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A criminal lawyer who gloomily predicted the end of the constitutional republic in 2019 had brought two or three books with him. He had managed to get several people interested in Things Fall Apart, he said, but wasn’t all that interested in Paulo Coelho or whatever “mainstream” books were offered him. He showed me another book – an English translation of Tagore’s Naukadubi in a second-hand paperback, falling apart from what must have been at least two generations of rough handling. It was fittingly titled The Wreck and had come from a bookstall in Virudhanagar, Madras.

My heart bounded, betraying my resistance to -philing any biblios. In working days consumed by metaphorically tearing through books to devour their substances, I was suddenly struck to see and touch a real one, an old one, an object that had survived the length of at least one human life. To read someone else’s name on the endpaper, to see the micro-tears and finger stains left behind by other readers – it was like being introduced to a friend’s friend after months of distracted swiping on Tinder. I had entered this party a writer determined to cherrypick data for a story. An old book made me a character in someone else’s tale.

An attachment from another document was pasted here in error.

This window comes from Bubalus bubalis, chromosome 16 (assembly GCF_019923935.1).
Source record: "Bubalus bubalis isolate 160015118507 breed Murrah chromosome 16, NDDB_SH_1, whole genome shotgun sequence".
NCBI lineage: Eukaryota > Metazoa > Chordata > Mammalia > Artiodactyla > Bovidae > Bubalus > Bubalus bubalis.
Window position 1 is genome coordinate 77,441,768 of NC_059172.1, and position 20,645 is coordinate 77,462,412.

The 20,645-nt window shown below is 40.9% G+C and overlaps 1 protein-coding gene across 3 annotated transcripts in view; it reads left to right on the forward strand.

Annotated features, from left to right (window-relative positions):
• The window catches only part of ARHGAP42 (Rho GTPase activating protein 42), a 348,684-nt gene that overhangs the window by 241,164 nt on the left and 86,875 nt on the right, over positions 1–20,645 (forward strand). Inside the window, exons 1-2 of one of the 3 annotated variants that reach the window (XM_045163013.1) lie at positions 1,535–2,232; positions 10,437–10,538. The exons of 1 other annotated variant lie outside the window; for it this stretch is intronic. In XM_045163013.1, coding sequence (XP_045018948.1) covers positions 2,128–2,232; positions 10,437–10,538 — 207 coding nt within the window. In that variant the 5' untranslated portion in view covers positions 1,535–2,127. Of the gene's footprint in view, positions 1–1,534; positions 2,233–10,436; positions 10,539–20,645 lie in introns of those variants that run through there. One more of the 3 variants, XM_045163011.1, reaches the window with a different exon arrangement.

I put away The Wreck, but I swapped Gilead with a young woman for another old book – a cloth-bound sea green edition of the Marie Corelli novel Innocence: Her Fancy & His Fact, exactly the sort of Victorian melodrama to which I have entrusted several good years of my life. Inside, the book was stamped with the mark of Excelsior Book Stall from back when it was still on Hornby Road (now DN Road). Someone had gifted it: “To Nargis B Choksi, 1956.” Goodbye, I said to the sweethearts from Bhayander, the gloomy litigator, and the man who hoped to win a Palme d’Or someday, and slipped out. I had found the person I had come to meet.